Wednesday, March 5, 2008

Energy Campiagn Contributions

Every year I am always shocked at the high dollars people fork up for campaigns. This year is definitely no exception with such exciting primary races taking place. I came across a Houston Chronicle article that mentions the donations the candidates have received from energy and natural resources groups. I was very surprised to learn that Hillary Clinton has received the most from the energy and natural resources sector raising $792,588, Obama came in second with $727,801 and McCain has $630,650. Now, I'm not sure how much of this is coming from oil and gas, but I'm guessing a lot of it is, and what is coming from the oil and gas industry is going to McCain.

Over all in the 2004 election John Kerry received $725,767 from the same energy and natural resources sector and Bush received $4,771,016. So, Hillary and Obama have already raised more than John Kerry did in the general election and we're still in the primaries! The wild democratic primary is probably a big factor in the high contributions that have come out so far, so I'm excited to see what kind of money will be generated and where it comes from in the general election!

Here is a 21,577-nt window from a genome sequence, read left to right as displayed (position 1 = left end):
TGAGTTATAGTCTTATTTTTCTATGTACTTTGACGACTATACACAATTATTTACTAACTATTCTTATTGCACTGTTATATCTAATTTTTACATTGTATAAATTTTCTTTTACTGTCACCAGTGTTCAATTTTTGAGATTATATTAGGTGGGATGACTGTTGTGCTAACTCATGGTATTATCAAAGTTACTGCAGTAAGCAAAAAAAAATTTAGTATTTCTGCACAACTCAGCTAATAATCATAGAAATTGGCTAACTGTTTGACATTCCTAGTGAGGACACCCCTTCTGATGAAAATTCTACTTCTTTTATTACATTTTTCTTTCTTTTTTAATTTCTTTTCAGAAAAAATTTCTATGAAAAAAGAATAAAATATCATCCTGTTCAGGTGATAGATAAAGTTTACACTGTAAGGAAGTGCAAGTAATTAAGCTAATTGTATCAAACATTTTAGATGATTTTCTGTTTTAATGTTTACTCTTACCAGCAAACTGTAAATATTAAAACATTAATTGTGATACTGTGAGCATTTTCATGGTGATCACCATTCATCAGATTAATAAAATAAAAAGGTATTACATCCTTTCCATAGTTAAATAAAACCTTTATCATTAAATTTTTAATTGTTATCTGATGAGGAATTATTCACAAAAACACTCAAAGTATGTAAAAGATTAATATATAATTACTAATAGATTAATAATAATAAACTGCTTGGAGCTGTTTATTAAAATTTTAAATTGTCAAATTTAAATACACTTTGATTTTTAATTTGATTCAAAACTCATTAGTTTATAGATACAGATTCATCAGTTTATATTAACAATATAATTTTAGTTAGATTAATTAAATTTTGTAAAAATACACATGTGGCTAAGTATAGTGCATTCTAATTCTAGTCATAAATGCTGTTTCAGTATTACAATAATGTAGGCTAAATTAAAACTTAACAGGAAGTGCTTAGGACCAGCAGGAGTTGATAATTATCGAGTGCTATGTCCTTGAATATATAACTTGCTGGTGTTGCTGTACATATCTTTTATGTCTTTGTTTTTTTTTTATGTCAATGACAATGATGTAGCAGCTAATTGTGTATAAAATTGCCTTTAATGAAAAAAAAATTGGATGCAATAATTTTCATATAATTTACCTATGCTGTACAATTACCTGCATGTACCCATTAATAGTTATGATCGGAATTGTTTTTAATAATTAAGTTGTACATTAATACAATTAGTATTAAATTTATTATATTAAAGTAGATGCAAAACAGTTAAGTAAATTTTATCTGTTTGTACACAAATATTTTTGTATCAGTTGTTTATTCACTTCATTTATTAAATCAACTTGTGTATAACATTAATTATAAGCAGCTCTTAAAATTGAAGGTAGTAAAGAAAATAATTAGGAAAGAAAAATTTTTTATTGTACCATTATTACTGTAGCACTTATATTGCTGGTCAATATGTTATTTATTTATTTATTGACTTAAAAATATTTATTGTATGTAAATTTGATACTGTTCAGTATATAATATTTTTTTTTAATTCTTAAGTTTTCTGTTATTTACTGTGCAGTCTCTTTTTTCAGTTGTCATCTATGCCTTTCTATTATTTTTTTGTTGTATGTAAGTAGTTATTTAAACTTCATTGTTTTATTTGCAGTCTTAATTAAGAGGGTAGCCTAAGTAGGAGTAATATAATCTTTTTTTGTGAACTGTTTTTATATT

1 comment:

Ross Tomlin said... reports the Big Oil contribution breakdown as follows:

Clinton - $267, 150
McCain - $229, 685
Obama - $128,290

It makes sense, I suppose, that it breaks down this way, given Obama's rhetoric of trimming tax relief for oil companies and McCain's long-standing campaign finance reform platform. However, both candidates may find themselves eating their words, if they haven't already.

As reported in a article (subscription required), Obama, who is swimming in a sea of private donations, is distancing himself from an earlier pledge he made in Feb. 2007 about relying exclusively on the $85 million the federal public financing system provides candidates. McCain has also apparently backtracked after making a similar pledge. Clinton has been fairly quiet on the subject, owing either to her praise ("experience"/pragmatism) or criticism ("old politics"/regressivism).

Naturally, both the Obama and McCain camps have slung mud, crying hypocrisy on the part of the other. But, as Treehugger points out, at least we can't say the Big Oil contributions will dictate the outcome of the election -- at least not at the going rate.